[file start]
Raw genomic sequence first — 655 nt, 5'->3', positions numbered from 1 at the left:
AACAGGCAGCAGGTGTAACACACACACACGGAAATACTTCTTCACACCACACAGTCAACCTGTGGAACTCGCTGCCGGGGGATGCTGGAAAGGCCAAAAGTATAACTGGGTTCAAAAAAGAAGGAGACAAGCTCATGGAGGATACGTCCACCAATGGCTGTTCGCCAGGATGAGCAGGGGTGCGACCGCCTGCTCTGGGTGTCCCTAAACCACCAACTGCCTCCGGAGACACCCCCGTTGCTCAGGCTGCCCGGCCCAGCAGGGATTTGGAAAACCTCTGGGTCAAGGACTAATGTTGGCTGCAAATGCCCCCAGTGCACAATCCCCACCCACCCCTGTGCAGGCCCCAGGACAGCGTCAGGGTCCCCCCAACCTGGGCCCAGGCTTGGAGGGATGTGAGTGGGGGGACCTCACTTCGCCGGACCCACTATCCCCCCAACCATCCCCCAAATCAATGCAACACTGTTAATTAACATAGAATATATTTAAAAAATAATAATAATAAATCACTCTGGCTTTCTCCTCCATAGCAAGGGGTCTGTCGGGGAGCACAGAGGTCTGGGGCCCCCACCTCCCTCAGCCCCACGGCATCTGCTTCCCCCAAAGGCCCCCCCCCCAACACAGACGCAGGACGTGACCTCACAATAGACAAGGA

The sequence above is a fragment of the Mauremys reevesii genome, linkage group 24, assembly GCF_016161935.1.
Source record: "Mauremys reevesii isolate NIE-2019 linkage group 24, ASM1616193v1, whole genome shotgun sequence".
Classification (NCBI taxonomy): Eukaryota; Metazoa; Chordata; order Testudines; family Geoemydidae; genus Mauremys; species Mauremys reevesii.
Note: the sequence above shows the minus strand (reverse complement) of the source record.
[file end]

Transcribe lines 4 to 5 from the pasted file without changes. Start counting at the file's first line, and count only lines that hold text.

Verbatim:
Source record: "Mauremys reevesii isolate NIE-2019 linkage group 24, ASM1616193v1, whole genome shotgun sequence".
Classification (NCBI taxonomy): Eukaryota; Metazoa; Chordata; order Testudines; family Geoemydidae; genus Mauremys; species Mauremys reevesii.